Moderator

  • Adam Freed

    Principal, Sustainability, Bloomberg Associates

Speakers

  • Diane Burman

    Commissioner, New York Public Service Commission

  • Upendra Chivukula

    Commissioner, New Jersey Board of Public Utilities

  • Phil Eng

    Chief Operating Officer, New York Metropolitan Transportation Authority

9:30 am

Assessing Needs, Shaping Priorities: Panel Discussion

Technology, public-private partnerships, and infrastructure priorities will all shape the future of resilient design. Experts working on national and local projects share their experiences and ideas on how industry and the policymakers can collaborate to realize the potential of resilient design.

Moderator

  • Adam Freed

    Principal, Sustainability, Bloomberg Associates

Speakers

10:00 am

The Partnership: A Keynote Interview

City-level leaders discuss the importance of intergovernmental cooperation as a critical aspect of infrastructure planning, share case studies and project learnings to date, and future initiatives.

Speakers

10:30 am

State Perspective : A Keynote Interview

A state governor with experience managing response to Hurricane Sandy offers insights on how that storm has informed future resiliency efforts, and what state-level initiatives are in the works to address severe weather events in years to come.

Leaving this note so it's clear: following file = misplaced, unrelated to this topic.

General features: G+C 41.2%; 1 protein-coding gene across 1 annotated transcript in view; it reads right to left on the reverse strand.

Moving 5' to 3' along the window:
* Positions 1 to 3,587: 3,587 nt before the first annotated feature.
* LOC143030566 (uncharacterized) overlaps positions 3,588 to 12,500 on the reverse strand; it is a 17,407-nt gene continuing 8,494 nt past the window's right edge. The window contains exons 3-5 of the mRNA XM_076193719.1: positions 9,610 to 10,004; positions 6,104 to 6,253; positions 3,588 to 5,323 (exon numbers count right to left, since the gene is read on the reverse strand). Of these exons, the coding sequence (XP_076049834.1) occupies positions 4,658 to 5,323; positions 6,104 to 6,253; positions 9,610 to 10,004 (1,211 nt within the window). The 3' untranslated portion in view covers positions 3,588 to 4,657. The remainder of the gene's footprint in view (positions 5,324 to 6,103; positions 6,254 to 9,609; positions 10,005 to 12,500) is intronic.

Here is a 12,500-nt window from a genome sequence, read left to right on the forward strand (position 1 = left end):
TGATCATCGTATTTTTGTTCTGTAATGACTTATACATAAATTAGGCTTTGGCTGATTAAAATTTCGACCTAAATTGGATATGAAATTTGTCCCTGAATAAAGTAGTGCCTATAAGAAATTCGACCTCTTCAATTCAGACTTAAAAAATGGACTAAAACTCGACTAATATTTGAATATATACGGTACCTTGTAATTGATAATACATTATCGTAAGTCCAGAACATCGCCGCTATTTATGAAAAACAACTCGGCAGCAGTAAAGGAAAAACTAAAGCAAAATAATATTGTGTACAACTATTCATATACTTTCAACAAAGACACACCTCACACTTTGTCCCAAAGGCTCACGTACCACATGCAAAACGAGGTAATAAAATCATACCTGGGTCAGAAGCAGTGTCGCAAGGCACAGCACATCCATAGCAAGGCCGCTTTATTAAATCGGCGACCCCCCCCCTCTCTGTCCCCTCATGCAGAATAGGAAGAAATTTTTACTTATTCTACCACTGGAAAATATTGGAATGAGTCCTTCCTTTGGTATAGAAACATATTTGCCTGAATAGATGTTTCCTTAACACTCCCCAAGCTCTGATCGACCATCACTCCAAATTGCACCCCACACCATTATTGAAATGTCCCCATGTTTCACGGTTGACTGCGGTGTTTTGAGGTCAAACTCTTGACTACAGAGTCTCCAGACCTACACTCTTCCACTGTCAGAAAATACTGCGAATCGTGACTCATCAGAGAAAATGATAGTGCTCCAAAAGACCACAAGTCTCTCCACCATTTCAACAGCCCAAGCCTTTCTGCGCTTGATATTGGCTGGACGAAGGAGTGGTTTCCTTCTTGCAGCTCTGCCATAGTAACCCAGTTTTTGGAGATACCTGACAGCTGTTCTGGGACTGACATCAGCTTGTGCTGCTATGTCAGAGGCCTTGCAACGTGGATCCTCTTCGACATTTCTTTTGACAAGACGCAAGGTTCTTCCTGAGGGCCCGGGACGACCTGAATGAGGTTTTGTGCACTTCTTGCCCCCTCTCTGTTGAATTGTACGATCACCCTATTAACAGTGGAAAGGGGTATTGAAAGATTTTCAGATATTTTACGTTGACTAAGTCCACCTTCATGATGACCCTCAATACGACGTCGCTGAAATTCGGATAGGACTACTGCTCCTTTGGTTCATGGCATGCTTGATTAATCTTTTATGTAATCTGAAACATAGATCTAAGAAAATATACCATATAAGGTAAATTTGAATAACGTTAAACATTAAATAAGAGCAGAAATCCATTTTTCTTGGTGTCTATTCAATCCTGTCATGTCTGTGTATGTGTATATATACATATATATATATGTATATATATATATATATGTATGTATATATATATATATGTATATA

Moderator

  • David Gura

    Co-anchor, "Bloomberg Markets Americas" & "Bloomberg Surveillance", Bloomberg

Speaker

Speakers

Scarlet Fu

Bloomberg Television Anchor

Adam Freed

Bloomberg Associates Principal, Sustainability

David Gura

Bloomberg Co-anchor, "Bloomberg Markets Americas" & "Bloomberg Surveillance"

Tim Holt

Siemens President, Power Generation Services

Colonel Leon F. Parrott Colonel Leon F. Parrott

U.S. Army Corps of Engineers Deputy Commander and Deputy Division Engineer, North Atlantic Division

Diane Burman

New York Public Service Commission Commissioner

Upendra Chivukula

New Jersey Board of Public Utilities Commissioner

Phil Eng

New York Metropolitan Transportation Authority Chief Operating Officer

Janice Barnes

Perkins + Will Global Resilience Director and Principal

Greta Byrum Greta Byrum

New America Institute Director, Resilient Communities

Luciano N. Villani, P.E.

Consolidated Edison Company of New York Chief Engineer